I came to an obvious tourist trap, many buses stopped. The view of the terraced paddy fields impressive, the hoards of sellers oppressive, almost aggressive. One woman thought I was angry at her because I didn’t buy her bananas. The shops, galleries and workshops far outweighed the Tourists 100 to 1, which makes it tough all round. I intended to bike uphill to the next junction & go east then head downhill. Even a major signposted junction giving three directions with names, my map had no mention of, however the locals, who are often sitting at warungs (roadside eateries) or in the shade with mates shouted me over to help me out & and off I head downhill. A bunch of young guys carving heads of the Buddha, called out to me and invited me to sit amongst them which I did, teenagers mostly with that inquisitive cheeky manner, keen to ask questions!
Biking down hill many beautiful views of terraced rice fields, the women always carrying objects on their head, sometimes holding with one hand or even carrying other things with both hands, making the top load a complete balancing job. They usually have a rolled up towel or a special soft ring between the head & the load. It’s often baskets, or pots, but can also be plant material, foods in raw form, or steel buckets full with dirt or rocks! To see how these very heavy loads are lifted up for the last woman, while they have their own head load on board, is quite a tricky job! The women are part of the construction industry here in Bali, teams of them will shovel shingle off non tipping trucks, shift dirt, & rocks, etc and I recently saw them help, pouring concrete on the building site. Sunday afternoon right on Monkey Forest Road the men were using the mixer, but the women fetched the shingle & cement. Dumping into the mixer, straight from the head. Another team of women are bucketing it up to the second story, hand to hand then down a chute to its final destination.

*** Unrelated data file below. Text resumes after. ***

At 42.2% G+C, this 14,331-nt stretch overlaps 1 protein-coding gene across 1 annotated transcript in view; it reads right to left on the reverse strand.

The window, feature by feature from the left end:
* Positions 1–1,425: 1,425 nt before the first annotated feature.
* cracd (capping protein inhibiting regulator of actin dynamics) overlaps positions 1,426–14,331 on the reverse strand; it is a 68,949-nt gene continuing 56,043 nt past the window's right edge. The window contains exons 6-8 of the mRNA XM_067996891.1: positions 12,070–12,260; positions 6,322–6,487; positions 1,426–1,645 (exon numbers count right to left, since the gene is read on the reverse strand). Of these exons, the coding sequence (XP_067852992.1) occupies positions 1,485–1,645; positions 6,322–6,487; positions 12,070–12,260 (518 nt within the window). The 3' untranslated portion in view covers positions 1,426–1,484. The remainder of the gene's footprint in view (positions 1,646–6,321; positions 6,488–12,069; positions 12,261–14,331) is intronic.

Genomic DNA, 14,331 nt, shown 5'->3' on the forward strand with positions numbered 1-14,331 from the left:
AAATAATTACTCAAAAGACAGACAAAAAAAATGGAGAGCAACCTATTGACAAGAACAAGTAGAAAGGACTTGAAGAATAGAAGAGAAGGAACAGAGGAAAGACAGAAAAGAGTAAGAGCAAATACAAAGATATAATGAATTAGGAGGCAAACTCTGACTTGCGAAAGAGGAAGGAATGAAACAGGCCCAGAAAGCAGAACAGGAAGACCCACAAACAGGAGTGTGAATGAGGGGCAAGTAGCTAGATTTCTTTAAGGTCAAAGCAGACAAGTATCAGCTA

I have decided to stay away from getting my laptop wirelessly connected to the internet & focus on the tasks I came to Bali for, which are coming along nicely. Next week I’m going to rent a Yamaha Nuovo motorbike $5nz/day plus petrol & go further afield, mostly on day trips. In 3 weeks I’ve watched no TV, nor read a newspaper, it’s gotta be good!
It’s open warfare in the Rice fields at the moment, coming up to harvest, the battle is being won by the patient, attentive farmers, on human scarecrow duty, so far it’s keeping the birds at bay! I will be blogging this from the Fly Café, who have a wireless hotspot & if I take my laptop the first hour is free then 10,000 Rps/hr, which at less than $2 nz appeals to my still strong Scottish nature!
Selumat Tinggal (Goodbye to the person staying) till next Blogtime.
Friday, July 28, 2006
Now is 12 days from leaving NZ & still this adventure is just beginning! I am settled into sweet accommodation 20 min walk from the cultural/spiritual centre of Bali in Ubud surrounded by rice fields, chickens, ducks & gorgeous views in 3 directions. I’ll tell you more about this later, but first Singapore. What a buzzy geek place this is, everyone wants to sell you something & my tightwad Scottish heritage came in very handy in those situations!